Week 62 (Week of June 7, 2021):
A warm greeting to all SRC participants & friends! Hope this finds everyone doing well and having had a relaxing Memorial Day weekend!
This week we are going to take a look at a cultural instrument- a Slavic instrument (central/eastern Europe) perhaps more closely associated with Russian folk music- the Balalaika.
Piano Class students will recognize this word “balalaika” from one of our recent new piano songs, “Tum Balalaika”.
Along with being just plain fun to say, this instrument is characterized by it’s triangular shaped body.
A Russian folk stringed instrument with a triangular wooden hollow body and a fretted neck, the balalaika uses only 3 strings- 2 of which are tuned to the exact same pitch.
The third string is tuned to the interval of a 4th higher.
The most common tuning is E4, E4 (the e above middle C), A4.
Balalaikas come in many sizes- and in general the larger the instrument the lower the tuning.
There are six main sizes of a balalaika.
For example, the Contrabass balalaika is the lowest pitched of the balalaika family and is so large that it is placed on the floor and has a retractable peg just like the stand up bass.
The higher pitched balalaikas (the descant, piccolo and prima balalaikas) are used to play the melodies and chords.
There do exist balalaika orchestras – ensembles made up of different sized (and therefore different pitched) balalaikas that play music specifically arranged for various balalaikas.
Because the sustain or carried sound created by the balalaika is short and does not ring out for a long time, playing the balalaika necessitates fast strumming or plucking.
This rapid strumming is also closely associated with the instrument itself.
Another important part of balalaika playing technique is the use of the left thumb on the neck of the instrument to fret lower notes on the lowest pitched string.
The earliest mention of the term ‘balalaika’ dates back to a 1688 Russian document.
Interestingly enough, this 1688 document was a guard’s logbook from the Moscow Kremlin referencing that 2 drunk townsmen were stopped from playing the balalaika!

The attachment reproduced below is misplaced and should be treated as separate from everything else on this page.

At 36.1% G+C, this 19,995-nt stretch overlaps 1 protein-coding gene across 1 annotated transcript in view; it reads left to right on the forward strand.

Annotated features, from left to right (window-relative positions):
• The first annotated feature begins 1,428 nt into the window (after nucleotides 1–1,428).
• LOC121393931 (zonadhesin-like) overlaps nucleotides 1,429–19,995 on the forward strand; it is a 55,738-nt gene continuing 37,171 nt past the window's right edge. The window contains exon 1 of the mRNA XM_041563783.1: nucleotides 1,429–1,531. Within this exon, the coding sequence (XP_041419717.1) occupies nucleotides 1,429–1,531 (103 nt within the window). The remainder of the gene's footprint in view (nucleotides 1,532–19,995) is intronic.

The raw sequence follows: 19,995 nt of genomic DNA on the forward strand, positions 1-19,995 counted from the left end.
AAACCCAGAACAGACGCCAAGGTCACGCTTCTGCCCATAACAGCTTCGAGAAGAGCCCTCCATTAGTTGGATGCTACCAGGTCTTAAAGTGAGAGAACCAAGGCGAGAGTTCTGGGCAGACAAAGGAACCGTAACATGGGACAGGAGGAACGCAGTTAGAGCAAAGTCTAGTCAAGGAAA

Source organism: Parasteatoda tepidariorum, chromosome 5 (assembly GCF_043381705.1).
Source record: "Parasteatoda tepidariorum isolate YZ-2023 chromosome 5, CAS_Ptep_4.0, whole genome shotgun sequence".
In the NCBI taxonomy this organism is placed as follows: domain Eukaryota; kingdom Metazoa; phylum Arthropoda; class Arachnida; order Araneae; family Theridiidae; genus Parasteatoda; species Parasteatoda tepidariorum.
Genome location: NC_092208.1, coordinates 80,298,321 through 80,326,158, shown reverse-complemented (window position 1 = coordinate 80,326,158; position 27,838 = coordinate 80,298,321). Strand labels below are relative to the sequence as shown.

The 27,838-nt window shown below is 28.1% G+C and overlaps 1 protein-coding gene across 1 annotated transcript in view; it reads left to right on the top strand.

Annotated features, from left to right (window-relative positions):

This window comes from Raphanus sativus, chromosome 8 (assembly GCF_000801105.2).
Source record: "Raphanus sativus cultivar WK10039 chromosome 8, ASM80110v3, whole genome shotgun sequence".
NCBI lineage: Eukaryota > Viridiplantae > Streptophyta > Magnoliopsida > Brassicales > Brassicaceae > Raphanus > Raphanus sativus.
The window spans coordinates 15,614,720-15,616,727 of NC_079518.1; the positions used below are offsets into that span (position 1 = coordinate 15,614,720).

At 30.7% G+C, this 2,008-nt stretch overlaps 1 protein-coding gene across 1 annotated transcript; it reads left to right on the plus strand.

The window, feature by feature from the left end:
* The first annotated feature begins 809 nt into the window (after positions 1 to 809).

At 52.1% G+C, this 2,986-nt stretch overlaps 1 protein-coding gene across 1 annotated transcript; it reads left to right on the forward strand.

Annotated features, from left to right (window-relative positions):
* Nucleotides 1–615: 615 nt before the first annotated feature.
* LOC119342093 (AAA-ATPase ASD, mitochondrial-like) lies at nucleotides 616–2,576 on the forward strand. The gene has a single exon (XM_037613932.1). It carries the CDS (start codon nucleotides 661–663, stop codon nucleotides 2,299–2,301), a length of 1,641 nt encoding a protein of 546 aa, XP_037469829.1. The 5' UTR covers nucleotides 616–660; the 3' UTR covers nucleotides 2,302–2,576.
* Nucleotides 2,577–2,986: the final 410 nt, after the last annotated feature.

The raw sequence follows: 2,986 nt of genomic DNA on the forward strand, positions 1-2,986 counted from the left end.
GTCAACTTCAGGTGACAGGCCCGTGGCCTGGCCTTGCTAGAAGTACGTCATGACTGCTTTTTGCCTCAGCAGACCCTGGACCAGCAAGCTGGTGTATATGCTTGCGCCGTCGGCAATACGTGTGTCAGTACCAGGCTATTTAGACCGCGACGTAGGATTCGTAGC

Further documents from the early 18th Century also mention the balalaika.
It is generally thought that the creation and evolution of the balalaika as an instrument was produced as a result of increased interaction with Asian-Oriental cultures.
Some think that the balalaika possibly descended from the ‘dombra’ – a round bodied 3 stringed long necked lute from the East Slavs.
In the 1880s, a professional violinist from St. Petersburg named Vasily Vasilievich Andreyev modernized and developed the instrument into what we know today.
It only took a few years later before the instrument was being made in different sizes, creating an entire family or orchestra of balalaikas.
Not only did Andreyev patent his design of balalaikas, but he also went on to arrange numerous Russian folksongs for the orchestra as well as composing an entire body of concert pieces for the instrument!
In today’s popular culture- the balalaika has been used prominently in film scores such as the 1965 film “Dr. Zhivago” and the 2014 film “The Grand Budapest Hotel.”
In 1931, the instrument made a brief appearance in Charlie Chaplin’s film “City Lights” and The Beatles even referenced the instrument in their song “Back in the USSR.”
Let’s take a look and listen to the instrument itself.
Here is a great little introductory video on the balalaika: https://youtu.be/U8m_XMYQVWg. (stay tuned at the end for a short performance clip!)
Another short introductory video on the balalaika: https://youtu.be/BuEb8JBTlfc
And for your listening pleasure, here are a couple of performance videos that feature the balalaika.
* A Russian balalaika orchestra featuring a 7 year old balalaika soloist ! https://youtu.be/UAfuMol1e-0
* A traditional balalaika ensemble: https://youtu.be/0lN-iL3hz4g
* The songs “Tum Balalaika”/”Hava Nagila” performed by a “Russian Carnival” ensemble- that features the large Contrabass balalaika! https://youtu.be/V0rueHU1v7E
BONUS VIDEO: As always, here is your weekly virtual piano concert from the ever-inspiring Henry ‘Hank’ Shapiro.
Today’s video is from his Saturday, Facebook live streamed gig from May 8th, 2021.
Week 61 (Week of May 24):
Hello all! It’s my hope that this finds everyone doing well!
This week, let’s take a look at an instrument that is closely associated with our upcoming National holiday, Memorial Day.
Let’s learn about this instrument a bit more together and look at just why we associate the bugle especially with Memorial Day!